Category Archives: Google
The end of the coax connected cable TV era is ending. All of the cable providers have been pushing their streaming options, but the major players have not given in to offering us flexible TV lineups. Well, Comcast hit me with my 2 year price increase which took my bill for TV and Internet up to $191. And that is without any premium channels. The service was acceptable when working with their DVR (monthly rental fee for 2), but the nickel and dime costs for fees, and rental was ridiculous.
So I decided to give Google’s YouTubeTV another try. Performance was not acceptable a year ago, but today’s YouTubeTV in the Portland, OR, market is better then I could have hoped for.
“YouTube TV is a paid membership that brings you live TV from major broadcast networks, popular cable networks, and premium networks. With YouTube TV, you’ll get live sports and must-see shows, as well as DVR without storage space limits.”
Assuming you have decent Internet bandwidth the quality is up to 720p. We rely on Apple devices which provide a nice YouTubeTV App and I bought the AppleTV 4K which has the YouTubeTV App native which takes advantage of the remote control just the way the old Comcast Xfinity remote provided. Overall I am happier then I was with Comcast. However, there have been a few hiccups. It is not quite as easy to fast forward through commercials, but you can do it. And when there is a very popular sporting event like the Final Four of the NCAA Basketball games the bandwidth appears to be stressed a bit. So your resolution drops down at times, but I do not think this is the fault of the Comcast Internet feed but rather an over subscription to the Internet stream from the source. Combine that with the high pixel needs of action sports and you do experience some disappointment.
The channel lineup is better then I could have hoped for. All of the local and standard cable channels with their secondaries, all news and sports channels. I even now get the BigTen Network which would have fallen into another bundle on Comcast. I do not get the Pac12 Network, however, that network is not really prime yet and I can watch it online. Oh yes, when I cancelled my Comcast TV subscription they gave me Internet with the basic TV package because it was cheaper then just Internet alone. I have no need to hook up the basic service, but it does allow mw to easily choose Comcast Xfinity as my Cable provider on Apps like the Pac12 Network. You can also choose YouTubeTV for all of the other apps as well. The best deal is the unlimited Cloud DVR. You can record and watch all your favorite programs anytime anywhere on any device and it is personalized to everyone in your family plan. Oh yes, my total bill is now $111, $40 for YouTubeTV and $71 for Internet and I am watching the Masters on the other half of my iMac screen while I am writing this post.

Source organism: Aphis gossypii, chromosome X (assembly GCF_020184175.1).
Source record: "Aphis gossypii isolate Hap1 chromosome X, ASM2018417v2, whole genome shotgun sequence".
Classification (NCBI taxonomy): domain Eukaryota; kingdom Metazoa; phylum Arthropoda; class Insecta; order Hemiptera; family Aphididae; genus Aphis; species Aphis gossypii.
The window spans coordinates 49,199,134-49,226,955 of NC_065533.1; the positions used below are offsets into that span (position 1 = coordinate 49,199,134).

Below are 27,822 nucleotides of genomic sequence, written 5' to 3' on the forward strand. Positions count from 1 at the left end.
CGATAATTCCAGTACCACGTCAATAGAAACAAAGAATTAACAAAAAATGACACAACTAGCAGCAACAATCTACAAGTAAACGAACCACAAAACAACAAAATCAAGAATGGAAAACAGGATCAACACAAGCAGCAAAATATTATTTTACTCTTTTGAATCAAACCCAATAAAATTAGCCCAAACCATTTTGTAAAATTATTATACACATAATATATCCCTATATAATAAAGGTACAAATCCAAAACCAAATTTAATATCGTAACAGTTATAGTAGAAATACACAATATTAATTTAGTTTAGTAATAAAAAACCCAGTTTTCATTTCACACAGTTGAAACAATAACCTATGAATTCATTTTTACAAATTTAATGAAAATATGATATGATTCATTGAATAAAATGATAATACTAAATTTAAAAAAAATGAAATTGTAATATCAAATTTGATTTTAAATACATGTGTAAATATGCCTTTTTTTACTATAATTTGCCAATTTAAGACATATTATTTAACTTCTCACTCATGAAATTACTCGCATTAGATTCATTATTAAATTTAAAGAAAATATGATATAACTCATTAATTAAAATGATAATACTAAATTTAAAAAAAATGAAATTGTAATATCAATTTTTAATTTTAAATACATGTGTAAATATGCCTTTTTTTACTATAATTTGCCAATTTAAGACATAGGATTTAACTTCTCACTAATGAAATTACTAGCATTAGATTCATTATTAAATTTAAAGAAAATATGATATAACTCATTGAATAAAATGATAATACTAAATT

My fear is that quality will suffer as more people cut the cable, but for now I am very satisfied.
I changed my primary Uniform Resource Locator, URL, to a name more fitting for the next phase of my life. Of course I am also trying to move past my Higher Education Technology focus. This change is not really worthy of a post, however, the experience surrounding the purchase and implementation of a new URL did capture my interest. I have wanted to switch for a while but I had not been struck by a name that seemed appropriate. But I have been referring to my blog in the sub title as “The Adventure Continues” and I have drifted around that theme with a number of posts. So I took the next step, checked WHOIS and voila, the name I wanted was available and affordable. I have always gravitated to the .org top level domain because I equate .org with non-commercial and I have no interest in monetizing my blog. For the most part, my blog is my archive of my adventures, so the Adventure Continues with a new blog name and URL.
Do you remember when the URL was everything. URL squatters tried to grab up all potentially lucrative names that at that time would typically precede .com or maybe .net. Of course today you can create about any top level domain but us old timers still feel a connection to the early pioneers. The other day I was in a meeting with students reviewing a proposal which had an URL printed in the documentation as a reference. I told the students that they could paste the url into their browser to review the site. One student giggled and said that she could not remember ever hearing someone refer to a web address as an URL. OK, that surprised me a bit. But really that was validation that the URL does not carry that much weight anymore. Content is king because search engines are all powerful.
I reflect upon this because of the emphasis my domain name provider tried to place on the importance of privacy for my domain name registration. They wanted to charge me $8 per year to make my whois registration private. If you have no idea what I am talking about open a terminal session and type “whois adventurecontinues.org”. I have owned URLs from the very early Internet days, back when the URL dictated whether anyone would find your site or not. Public whois registration information was important to validate the integrity of the site and of course let people know who they might need to buy the URL from in case it was highly desired. Unfortunately this is valuable identity information which today is considered an invitation to sell you something, primarily all sorts of help with monetizing your website. Since purchasing my new URL I have received 100+ emails offering me every conceivable service I might ever need to optimize my website. Luckily all of those emails end up in my Spam folder (thank you Google). I suppose I could have avoided those emails ending up in my Spam folder if I had paid GoDaddy an extra $8 per year. Maybe I should pay Google the $8 for making it easy to delete them all “Delete all spam messages now (messages that have been in Spam more than 30 days will be automatically deleted)”.